International Business Machines (NYSE:IBM) $106.98 433,362
JPMorgan (NYSE:JPM) $90.49 261,453
Procter & Gamble (NYSE:PG) $85.00 129,000
United Parcel Service (NYSE:UPS) $53.00 398,000
Walmart (NYSE:WMT) $455.00 2,200,000

As you can see from the chart above, those who vote on this list are made up of all sectors within the market, therefore creating a very accurate forecast of the market. The 10 companies above generated revenue in excess of $1.7 trillion over the last 12 months and currently employ nearly 4.4 million people (although not all in the U.S.) Therefore it is safe to say that the decisions of the CEOs who run these companies are vital to the health and growth of our economy.

For those of you unfamiliar with this survey, first I suggest you follow it, and then second here is a brief: The companies that participate in the interview create sales of $6 trillion combined and employ over 14 million people. This accounts for one-third of the total stock market value. Interestingly enough, these companies also pay $163 billion in dividends and give more than $9 billion in charitable contributions annually; and also create $420 billion per year for small- and medium-sized companies.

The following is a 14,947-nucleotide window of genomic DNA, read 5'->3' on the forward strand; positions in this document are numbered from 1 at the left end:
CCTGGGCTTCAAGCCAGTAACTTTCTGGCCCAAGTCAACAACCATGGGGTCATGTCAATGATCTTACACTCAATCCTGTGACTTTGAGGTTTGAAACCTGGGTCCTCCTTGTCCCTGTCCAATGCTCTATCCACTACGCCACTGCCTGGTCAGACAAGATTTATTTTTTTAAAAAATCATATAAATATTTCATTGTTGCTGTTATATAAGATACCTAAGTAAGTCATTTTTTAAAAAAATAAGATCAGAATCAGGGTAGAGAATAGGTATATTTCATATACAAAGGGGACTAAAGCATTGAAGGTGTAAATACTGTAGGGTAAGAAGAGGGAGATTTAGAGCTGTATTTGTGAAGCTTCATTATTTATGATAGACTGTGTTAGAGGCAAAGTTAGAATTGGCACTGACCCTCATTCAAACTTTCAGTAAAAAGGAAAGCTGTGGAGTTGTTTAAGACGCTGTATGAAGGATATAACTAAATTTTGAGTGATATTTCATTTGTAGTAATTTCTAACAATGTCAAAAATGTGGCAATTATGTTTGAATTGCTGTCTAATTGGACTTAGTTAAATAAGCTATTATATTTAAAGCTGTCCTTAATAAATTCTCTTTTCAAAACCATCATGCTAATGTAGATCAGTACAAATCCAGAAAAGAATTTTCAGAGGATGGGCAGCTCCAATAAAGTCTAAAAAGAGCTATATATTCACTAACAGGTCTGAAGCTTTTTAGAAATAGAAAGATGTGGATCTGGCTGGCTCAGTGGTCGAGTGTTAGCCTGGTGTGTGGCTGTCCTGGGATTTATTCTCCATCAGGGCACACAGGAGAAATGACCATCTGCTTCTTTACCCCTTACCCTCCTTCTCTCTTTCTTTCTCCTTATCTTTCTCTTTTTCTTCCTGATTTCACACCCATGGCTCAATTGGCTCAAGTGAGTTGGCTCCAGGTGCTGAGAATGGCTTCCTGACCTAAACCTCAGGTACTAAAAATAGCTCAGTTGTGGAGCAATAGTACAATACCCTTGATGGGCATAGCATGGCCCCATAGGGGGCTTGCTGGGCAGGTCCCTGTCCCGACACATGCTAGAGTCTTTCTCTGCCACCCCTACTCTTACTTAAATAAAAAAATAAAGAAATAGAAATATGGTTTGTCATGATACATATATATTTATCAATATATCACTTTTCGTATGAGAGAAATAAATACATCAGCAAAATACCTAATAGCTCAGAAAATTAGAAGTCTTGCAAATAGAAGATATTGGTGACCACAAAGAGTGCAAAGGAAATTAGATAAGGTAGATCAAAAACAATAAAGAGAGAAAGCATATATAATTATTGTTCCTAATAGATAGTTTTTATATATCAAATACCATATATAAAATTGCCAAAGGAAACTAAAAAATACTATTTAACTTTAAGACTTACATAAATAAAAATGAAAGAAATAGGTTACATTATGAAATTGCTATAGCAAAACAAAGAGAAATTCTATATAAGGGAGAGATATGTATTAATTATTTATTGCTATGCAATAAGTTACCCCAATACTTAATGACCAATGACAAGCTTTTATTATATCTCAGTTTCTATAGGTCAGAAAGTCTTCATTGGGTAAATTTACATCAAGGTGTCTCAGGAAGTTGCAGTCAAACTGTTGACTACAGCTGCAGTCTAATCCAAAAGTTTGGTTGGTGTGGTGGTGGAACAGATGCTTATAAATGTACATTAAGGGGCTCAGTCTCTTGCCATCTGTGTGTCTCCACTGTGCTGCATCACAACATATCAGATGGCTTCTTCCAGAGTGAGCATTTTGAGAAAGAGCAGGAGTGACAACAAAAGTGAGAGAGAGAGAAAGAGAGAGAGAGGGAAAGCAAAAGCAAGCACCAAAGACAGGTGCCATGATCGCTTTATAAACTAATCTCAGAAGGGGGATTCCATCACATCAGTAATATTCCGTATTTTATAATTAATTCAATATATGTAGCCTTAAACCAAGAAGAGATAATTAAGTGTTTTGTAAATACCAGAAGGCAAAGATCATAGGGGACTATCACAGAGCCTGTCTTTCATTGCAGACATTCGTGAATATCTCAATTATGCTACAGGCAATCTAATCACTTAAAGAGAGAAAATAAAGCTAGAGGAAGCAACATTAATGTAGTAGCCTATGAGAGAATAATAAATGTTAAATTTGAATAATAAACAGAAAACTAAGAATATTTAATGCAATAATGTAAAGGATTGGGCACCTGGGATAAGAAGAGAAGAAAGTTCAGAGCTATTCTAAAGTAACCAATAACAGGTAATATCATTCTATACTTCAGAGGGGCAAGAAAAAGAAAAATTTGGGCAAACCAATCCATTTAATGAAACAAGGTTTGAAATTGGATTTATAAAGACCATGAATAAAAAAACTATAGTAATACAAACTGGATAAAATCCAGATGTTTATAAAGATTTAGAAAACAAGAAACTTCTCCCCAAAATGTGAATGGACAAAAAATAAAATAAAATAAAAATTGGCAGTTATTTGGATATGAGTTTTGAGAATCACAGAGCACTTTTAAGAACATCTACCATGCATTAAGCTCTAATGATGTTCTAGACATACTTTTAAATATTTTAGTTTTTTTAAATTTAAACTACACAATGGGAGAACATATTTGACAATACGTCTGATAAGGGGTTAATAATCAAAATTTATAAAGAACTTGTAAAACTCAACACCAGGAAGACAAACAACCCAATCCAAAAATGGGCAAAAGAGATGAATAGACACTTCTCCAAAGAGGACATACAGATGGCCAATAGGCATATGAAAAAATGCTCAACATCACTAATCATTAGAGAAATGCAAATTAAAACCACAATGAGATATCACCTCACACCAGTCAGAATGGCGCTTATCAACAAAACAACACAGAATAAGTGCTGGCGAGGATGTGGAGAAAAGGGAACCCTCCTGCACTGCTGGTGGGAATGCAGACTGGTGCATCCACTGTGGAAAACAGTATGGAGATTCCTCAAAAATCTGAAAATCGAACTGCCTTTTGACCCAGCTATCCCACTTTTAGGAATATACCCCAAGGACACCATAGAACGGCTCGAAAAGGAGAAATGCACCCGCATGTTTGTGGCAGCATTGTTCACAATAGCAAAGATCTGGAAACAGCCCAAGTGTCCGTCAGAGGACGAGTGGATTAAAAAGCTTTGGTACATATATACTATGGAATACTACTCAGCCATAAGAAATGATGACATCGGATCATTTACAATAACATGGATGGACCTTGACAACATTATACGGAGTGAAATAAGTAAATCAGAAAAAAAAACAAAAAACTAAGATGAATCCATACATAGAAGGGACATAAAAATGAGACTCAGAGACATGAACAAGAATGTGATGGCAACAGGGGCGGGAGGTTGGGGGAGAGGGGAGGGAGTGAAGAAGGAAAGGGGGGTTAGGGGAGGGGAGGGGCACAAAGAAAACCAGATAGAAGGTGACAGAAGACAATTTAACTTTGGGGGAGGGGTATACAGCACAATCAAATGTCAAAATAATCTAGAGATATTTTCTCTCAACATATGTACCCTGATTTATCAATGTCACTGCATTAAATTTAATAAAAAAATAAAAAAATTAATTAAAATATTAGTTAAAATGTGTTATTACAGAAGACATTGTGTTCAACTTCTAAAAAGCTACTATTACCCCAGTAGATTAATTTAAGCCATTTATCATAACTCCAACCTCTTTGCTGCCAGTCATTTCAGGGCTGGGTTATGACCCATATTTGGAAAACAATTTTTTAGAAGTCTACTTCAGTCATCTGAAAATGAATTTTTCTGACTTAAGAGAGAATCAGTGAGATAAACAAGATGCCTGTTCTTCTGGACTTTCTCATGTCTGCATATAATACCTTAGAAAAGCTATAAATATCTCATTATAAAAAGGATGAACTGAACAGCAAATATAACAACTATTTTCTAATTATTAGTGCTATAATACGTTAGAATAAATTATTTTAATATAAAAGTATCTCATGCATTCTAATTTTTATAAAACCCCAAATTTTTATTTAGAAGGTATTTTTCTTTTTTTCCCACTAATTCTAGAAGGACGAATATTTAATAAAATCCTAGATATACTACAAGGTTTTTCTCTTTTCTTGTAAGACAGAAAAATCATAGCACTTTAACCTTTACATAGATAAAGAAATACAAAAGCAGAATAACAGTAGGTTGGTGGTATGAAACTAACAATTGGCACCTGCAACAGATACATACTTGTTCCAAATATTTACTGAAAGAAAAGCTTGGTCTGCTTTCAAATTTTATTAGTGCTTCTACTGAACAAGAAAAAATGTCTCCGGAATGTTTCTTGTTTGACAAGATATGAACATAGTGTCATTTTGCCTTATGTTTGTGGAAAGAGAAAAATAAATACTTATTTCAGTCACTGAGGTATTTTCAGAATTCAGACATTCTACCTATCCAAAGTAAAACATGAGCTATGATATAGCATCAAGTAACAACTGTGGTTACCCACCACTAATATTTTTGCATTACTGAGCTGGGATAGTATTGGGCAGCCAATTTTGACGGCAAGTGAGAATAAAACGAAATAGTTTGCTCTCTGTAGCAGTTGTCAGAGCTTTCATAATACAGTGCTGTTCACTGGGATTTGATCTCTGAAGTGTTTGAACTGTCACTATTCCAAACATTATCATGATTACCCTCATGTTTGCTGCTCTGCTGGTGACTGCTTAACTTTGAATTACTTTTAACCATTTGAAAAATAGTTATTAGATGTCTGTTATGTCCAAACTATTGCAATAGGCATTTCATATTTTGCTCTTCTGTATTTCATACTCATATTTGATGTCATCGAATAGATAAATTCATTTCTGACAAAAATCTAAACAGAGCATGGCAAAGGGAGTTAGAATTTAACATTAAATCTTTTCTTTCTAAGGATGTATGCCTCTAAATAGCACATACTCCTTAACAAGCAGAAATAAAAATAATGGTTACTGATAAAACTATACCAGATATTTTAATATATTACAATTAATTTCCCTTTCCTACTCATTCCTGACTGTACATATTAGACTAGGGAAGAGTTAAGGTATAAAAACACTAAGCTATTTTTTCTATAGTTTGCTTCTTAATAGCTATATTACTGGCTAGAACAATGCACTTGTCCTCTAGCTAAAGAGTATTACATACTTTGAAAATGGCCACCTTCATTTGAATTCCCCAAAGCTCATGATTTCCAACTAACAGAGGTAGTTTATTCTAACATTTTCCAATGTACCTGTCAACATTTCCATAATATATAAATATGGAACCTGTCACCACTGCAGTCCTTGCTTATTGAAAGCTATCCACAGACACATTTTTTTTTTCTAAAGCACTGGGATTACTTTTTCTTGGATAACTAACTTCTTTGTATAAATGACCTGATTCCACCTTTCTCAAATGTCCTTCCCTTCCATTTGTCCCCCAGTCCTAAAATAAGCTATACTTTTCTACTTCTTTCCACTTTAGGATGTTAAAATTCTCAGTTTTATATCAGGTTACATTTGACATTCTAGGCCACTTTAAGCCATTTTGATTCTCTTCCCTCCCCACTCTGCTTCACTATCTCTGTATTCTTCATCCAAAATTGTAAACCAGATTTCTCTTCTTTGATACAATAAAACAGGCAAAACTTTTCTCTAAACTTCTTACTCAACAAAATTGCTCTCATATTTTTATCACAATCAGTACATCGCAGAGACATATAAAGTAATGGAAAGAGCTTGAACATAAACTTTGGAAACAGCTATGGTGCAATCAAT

As we move forward throughout the remainder of this year, I believe we will continue to see slowed growth, and possibly a slight rise in unemployment. Earlier I mentioned the domino effect that large corporations create by choosing to spend less on large goods and employment. If large corporations don't hire this economy will not grow, our deficit will grow larger, and we will be stuck in the same flat market that we have experienced for the last 12 years.